The Iowa distribution map for each butterfly includes a dot within each county to represent the butterfly's presence. Adjacent to each map is a seasonal flight chart.

This is a great book. I really like its format with the photos, maps, and text. The only minor critique I'd offer is to use the page number instead of the Opler/Warren number to match the photo with the text. It's a tiny bit inconvenient to find butterfly #422 when flipping through the pages since many numbers are not included (because the species are not found in Iowa). Thus, it's a little unnatural to find butterfly #422 by skipping over missing numbers to find it immediately between #s 403 and 432. However, this is still minor.

Since this book covers nearly 90% of the butterflies in the adjoining plains states, this will be a very useful book for Midwestern butterfly enthusiasts to have in their library.

I've listed several related books below...
1) Butterflies & Moths of Missouri by Richard
2) Field Guide to Butterflies of South Dakota by Marrone
3) Butterflies of North America by Brock/Kaufman
4) The Butterflies of North America by Scott
5) National Audubon Society Field Guide to North American Butterflies
1 of 1 people found the following review helpful
HASH(0x99882534) out of 5 stars Nice book, great local reference for new butterfly enthusiasts June 12 2014
By hortguy511 - Published on Amazon.com
Format: Hardcover Verified Purchase
This is a very good starting point for serious new butterfly folks. What I liked most was the butterfly's story: life stages, overwintering, migration, ID tips. I was able to confirm a "Little Yellow" sighting by looking at the photos of mounts, but otherwise those photos were of limited use to me. That's the only reason for a 4 instead of a 5 star rating.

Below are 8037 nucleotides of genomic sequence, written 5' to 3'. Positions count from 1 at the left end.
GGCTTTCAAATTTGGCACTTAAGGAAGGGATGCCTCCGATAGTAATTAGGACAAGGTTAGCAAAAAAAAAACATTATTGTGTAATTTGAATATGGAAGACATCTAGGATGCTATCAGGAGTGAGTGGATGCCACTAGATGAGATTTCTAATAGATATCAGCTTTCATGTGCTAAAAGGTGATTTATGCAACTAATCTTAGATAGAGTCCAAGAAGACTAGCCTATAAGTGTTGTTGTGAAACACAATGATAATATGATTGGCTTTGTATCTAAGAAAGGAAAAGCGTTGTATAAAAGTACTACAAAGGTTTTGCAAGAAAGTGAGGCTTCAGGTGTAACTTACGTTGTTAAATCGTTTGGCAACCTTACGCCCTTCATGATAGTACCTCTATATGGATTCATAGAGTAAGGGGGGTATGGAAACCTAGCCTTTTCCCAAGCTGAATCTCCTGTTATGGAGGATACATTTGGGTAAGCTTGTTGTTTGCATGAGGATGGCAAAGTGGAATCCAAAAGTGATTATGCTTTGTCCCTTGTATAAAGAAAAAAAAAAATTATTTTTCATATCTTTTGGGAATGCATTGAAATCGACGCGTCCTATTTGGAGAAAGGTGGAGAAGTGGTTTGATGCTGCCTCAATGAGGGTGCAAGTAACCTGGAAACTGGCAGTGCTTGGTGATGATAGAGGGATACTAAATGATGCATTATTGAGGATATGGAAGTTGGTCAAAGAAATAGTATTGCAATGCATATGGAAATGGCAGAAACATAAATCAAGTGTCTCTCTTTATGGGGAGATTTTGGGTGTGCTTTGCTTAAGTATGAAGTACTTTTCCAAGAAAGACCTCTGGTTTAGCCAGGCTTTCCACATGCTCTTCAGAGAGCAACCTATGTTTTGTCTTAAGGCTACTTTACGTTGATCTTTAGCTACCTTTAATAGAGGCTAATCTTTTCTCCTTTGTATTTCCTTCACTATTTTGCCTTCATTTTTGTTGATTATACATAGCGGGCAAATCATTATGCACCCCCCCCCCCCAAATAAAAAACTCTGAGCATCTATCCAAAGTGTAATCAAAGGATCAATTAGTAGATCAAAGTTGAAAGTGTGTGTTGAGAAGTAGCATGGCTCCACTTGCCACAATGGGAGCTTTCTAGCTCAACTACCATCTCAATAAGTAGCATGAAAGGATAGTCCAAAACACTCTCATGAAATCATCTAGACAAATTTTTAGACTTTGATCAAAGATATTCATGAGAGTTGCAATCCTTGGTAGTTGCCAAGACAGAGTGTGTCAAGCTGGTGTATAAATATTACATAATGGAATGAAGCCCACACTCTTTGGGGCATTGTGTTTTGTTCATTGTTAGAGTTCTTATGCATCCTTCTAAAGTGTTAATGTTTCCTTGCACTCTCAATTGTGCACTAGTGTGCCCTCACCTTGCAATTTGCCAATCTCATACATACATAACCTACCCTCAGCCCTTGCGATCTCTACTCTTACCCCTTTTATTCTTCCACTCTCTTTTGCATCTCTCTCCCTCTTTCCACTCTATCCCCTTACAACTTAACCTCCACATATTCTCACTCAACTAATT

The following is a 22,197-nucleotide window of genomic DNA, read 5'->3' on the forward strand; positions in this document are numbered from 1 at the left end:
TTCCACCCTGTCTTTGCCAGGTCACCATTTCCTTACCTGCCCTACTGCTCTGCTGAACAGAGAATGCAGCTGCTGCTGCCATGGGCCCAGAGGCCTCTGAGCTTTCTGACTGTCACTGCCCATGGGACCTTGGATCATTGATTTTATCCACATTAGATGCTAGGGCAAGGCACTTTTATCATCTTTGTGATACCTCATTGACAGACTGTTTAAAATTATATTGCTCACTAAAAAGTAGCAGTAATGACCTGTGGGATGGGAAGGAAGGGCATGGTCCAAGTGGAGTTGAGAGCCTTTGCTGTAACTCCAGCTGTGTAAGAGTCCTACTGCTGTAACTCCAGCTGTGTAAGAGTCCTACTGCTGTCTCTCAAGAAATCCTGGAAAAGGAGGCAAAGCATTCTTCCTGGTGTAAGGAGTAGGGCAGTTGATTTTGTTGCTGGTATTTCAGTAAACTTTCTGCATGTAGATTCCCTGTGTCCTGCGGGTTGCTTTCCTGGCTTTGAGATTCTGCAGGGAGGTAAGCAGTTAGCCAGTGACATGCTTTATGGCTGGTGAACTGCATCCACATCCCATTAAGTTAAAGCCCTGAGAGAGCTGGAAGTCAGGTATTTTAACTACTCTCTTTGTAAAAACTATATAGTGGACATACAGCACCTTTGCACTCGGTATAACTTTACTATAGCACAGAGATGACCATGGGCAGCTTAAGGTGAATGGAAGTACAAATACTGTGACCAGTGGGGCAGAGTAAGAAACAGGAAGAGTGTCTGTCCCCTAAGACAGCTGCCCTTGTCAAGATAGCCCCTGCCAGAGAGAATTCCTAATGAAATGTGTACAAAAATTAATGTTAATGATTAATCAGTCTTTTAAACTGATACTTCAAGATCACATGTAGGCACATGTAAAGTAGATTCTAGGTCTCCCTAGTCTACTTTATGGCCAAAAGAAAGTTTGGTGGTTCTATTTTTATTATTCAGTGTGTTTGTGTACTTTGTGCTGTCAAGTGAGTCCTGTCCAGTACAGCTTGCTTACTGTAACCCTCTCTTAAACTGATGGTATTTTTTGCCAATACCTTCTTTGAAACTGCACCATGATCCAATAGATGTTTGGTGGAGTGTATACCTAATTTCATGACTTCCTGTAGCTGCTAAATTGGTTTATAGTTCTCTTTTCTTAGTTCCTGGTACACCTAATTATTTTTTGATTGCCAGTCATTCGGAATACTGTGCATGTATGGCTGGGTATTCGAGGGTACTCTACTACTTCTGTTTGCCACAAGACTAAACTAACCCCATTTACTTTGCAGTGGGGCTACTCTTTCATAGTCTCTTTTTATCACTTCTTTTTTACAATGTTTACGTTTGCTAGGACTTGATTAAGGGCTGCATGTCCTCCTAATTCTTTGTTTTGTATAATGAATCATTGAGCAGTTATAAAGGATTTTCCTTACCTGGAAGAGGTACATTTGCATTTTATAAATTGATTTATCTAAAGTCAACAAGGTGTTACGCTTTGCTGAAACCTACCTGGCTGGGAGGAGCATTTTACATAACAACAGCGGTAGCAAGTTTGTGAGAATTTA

1 of 1 people found the following review helpful
HASH(0x998828ac) out of 5 stars Iowa Butterflies Sept. 8 2008
By J.V. - Published on Amazon.com
Format: Paperback Verified Purchase
Finally, we have a guide that is specific to Iowa!

The authors have done a great job putting together information about each species - more detail than you can find in many guides.
HASH(0x998827a4) out of 5 stars Butterfly guide for Iowa Oct. 2 2013
By Mary Jo Hartogh - Published on Amazon.com
Format: Paperback Verified Purchase
Lots of butterfly guides, but none that specialize with field maps just for Iowa. I like the multiple examples in cases where they might look a little different due to season or wear. Everyone should have one.
HASH(0x998829b4) out of 5 stars Great reference on Iowa Butterflies Feb. 8 2008
By Leo Lady - Published on Amazon.com
Format: Paperback
There's lots of details on butterflies in this book. It includes some good photos for identifying as well as discussion of ranges within Iowa. Product arrived in just a few days.